Long Key State Park
South of Islamorada, up and over the high “Channel 5” bridge, the roadside scene gets pretty again fast, especially at the Long Key State Park (MM 67.5), where boardwalks wind through coastal hammocks (dense stands of mahogany and dogwood trees that bunch together on the small humps of land that lie above the tide line). There’s a campground (305/664-4815, $43) in the park, with showers, and some nice but narrow beaches. Access may be affected by ongoing beach restoration.
Marathon and Pigeon Key
The second-longest of the many bridges that make up US-1, the elegant multiarched Long Key Bridge supports a long flat causeway where the road finally earns its other name, the Overseas Highway. Unobstructed views of the distant horizon are yours in all directions, with the narrow ribbon of highway seemingly suspended between the sky and the sea. Fortunately, turnouts at both ends of the causeway let you take in the vista without worrying about oncoming traffic.
The Long Key Bridge marks the northern end of Marathon, a sprawling community that’s the second largest in the keys, stretching between mile markers 60 and 47 over a series of islands. One of the visitor highlights of Marathon is on Grassy Key, where the Dolphin Research Center (MM 59, 305/289-0002, daily, $28 adults), a rescue and education facility for the study and care of marine mammals, is marked by a 30-ft-tall (9-m) statue of a dolphin mother and baby. You can swim with a dolphin for around $199.
Accessible by ferry from a visitors center in Marathon, Pigeon Key (MM 47, 305/743-5999, daily, $12 adults) is one of the least famous but perhaps most fascinating spots along the Overseas Highway. A national historic district, preserving substantial remnants of the clapboard construction camp that housed some 400 workers employed on the original Seven Mile Bridge from 1912 to 1935, Pigeon Key offers a glimpse of blue-collar keys history the likes of which you’ll find nowhere else.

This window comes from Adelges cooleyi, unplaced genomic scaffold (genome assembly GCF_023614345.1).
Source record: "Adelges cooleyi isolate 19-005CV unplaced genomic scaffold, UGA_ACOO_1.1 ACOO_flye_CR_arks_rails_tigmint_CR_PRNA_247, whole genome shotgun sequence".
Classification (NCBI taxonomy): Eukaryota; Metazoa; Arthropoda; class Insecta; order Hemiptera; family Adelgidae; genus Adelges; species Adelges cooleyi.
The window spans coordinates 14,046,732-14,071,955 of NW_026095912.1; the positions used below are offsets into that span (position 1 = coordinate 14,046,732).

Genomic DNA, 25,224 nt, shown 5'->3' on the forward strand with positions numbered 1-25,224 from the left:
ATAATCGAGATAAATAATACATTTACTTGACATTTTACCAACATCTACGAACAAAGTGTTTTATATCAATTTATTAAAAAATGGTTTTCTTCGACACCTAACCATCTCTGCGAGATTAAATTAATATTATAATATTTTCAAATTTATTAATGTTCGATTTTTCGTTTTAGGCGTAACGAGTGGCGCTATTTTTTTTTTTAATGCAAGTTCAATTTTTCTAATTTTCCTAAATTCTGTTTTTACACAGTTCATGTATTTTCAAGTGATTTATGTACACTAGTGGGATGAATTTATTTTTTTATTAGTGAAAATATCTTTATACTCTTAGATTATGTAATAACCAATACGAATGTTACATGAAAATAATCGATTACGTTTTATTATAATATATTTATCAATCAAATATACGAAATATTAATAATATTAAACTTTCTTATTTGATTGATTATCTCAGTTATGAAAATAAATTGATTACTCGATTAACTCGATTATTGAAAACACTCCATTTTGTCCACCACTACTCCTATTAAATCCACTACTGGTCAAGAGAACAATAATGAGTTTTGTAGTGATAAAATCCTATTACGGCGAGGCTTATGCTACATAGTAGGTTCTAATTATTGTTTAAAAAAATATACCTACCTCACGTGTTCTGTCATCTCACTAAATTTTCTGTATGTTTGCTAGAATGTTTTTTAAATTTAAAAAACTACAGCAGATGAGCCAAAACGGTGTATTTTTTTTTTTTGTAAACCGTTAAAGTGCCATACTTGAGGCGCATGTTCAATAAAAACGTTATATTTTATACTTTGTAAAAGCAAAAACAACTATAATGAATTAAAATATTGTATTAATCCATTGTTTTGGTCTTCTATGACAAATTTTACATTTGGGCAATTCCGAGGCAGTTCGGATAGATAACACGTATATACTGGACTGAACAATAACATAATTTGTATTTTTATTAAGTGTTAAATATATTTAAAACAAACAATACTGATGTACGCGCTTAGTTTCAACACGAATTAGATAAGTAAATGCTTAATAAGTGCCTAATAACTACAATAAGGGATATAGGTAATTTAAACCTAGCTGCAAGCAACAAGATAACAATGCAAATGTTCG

Lower Keys: Bahia Honda
The old Seven Mile Bridge, which carried first the railroad and later US-1 over Pigeon Key between Marathon and Big Pine Key, was replaced in the early 1980s by a soaring new bridge that gives another batch of breathtaking ocean-to-gulf views. The old bridge, which was seen in the Arnold Schwarzenegger-Jamie Lee Curtis movie True Lies, still stands below the new one.
The west end of the Seven Mile Bridge, near mile marker 40, marks the start of the Lower Keys, which are considerably less commercial than the others. The best of the Lower Keys is yours to enjoy at mile marker 37, where the entrance to Bahia Honda State Park (305/872-2353) leaves the highway behind and brings you back to the way the keys used to be: covered in palms and coastal hardwood hammocks, with white-sand beaches stretching for miles along blue-water seas. Facilities include a few cabins (around $160), a general store, snorkel equipment and kayak rental, interpretive exhibits, hiking trails—and it’s a great place to spend some time fishing, beachcombing, sunbathing, or swimming in the deep warm waters of the Atlantic Ocean or Gulf of Mexico. Camping (around $36) is the best way to enjoy the sunset, sunrise, and everything in between.
From Bahia Honda, US-1 bends along to Big Pine Key, second largest of the keys and suffering from a bout of suburban mini-mall sprawl. Though it looks about as far from natural as can be, Big Pine Key happens to be part of the National Key Deer Refuge, set up to protect the increasingly rare key deer, the “world’s smallest deer” at around 3 ft (0.9 m) tall. Some 800-1000 key deer now live on the island.
The last big key before Key West is Sugarloaf Key, home to the wild Mangrove Mama’s (MM 20, 305/745-3030), a roadhouse tucked away west of the bridge. The seafood and key lime pie are as good as it gets, and there’s often live music in the evenings.